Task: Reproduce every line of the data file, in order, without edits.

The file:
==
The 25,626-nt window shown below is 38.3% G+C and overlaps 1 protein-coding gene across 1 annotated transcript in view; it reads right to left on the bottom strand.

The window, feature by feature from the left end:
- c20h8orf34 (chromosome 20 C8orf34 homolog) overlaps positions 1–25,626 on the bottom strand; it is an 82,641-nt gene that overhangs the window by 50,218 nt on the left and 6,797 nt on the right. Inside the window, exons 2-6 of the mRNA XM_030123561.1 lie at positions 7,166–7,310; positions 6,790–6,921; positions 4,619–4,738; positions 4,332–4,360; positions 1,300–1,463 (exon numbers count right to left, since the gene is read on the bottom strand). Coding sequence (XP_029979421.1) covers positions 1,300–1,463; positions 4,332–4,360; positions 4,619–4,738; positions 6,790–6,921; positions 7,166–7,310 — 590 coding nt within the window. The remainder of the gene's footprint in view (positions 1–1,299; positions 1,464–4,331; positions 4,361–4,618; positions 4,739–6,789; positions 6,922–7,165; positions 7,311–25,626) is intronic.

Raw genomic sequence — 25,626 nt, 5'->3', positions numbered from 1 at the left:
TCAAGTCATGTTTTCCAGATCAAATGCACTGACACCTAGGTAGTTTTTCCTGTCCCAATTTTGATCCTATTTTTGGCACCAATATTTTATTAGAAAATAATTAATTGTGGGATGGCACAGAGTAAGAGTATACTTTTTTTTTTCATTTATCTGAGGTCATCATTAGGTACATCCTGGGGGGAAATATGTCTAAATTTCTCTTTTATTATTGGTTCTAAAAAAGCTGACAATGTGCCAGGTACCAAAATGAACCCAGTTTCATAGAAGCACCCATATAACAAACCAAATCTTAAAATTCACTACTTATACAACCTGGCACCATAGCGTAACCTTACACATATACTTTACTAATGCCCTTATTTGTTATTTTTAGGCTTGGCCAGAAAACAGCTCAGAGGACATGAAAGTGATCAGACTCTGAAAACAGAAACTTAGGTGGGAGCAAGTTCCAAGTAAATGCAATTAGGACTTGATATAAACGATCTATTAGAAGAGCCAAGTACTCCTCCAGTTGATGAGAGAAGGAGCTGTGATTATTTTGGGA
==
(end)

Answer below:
The 25,626-nt window shown below is 38.3% G+C and overlaps 1 protein-coding gene across 1 annotated transcript in view; it reads right to left on the bottom strand.

The window, feature by feature from the left end:
- c20h8orf34 (chromosome 20 C8orf34 homolog) overlaps positions 1–25,626 on the bottom strand; it is an 82,641-nt gene that overhangs the window by 50,218 nt on the left and 6,797 nt on the right. Inside the window, exons 2-6 of the mRNA XM_030123561.1 lie at positions 7,166–7,310; positions 6,790–6,921; positions 4,619–4,738; positions 4,332–4,360; positions 1,300–1,463 (exon numbers count right to left, since the gene is read on the bottom strand). Coding sequence (XP_029979421.1) covers positions 1,300–1,463; positions 4,332–4,360; positions 4,619–4,738; positions 6,790–6,921; positions 7,166–7,310 — 590 coding nt within the window. The remainder of the gene's footprint in view (positions 1–1,299; positions 1,464–4,331; positions 4,361–4,618; positions 4,739–6,789; positions 6,922–7,165; positions 7,311–25,626) is intronic.

Raw genomic sequence — 25,626 nt, 5'->3', positions numbered from 1 at the left:
TCAAGTCATGTTTTCCAGATCAAATGCACTGACACCTAGGTAGTTTTTCCTGTCCCAATTTTGATCCTATTTTTGGCACCAATATTTTATTAGAAAATAATTAATTGTGGGATGGCACAGAGTAAGAGTATACTTTTTTTTTTCATTTATCTGAGGTCATCATTAGGTACATCCTGGGGGGAAATATGTCTAAATTTCTCTTTTATTATTGGTTCTAAAAAAGCTGACAATGTGCCAGGTACCAAAATGAACCCAGTTTCATAGAAGCACCCATATAACAAACCAAATCTTAAAATTCACTACTTATACAACCTGGCACCATAGCGTAACCTTACACATATACTTTACTAATGCCCTTATTTGTTATTTTTAGGCTTGGCCAGAAAACAGCTCAGAGGACATGAAAGTGATCAGACTCTGAAAACAGAAACTTAGGTGGGAGCAAGTTCCAAGTAAATGCAATTAGGACTTGATATAAACGATCTATTAGAAGAGCCAAGTACTCCTCCAGTTGATGAGAGAAGGAGCTGTGATTATTTTGGGA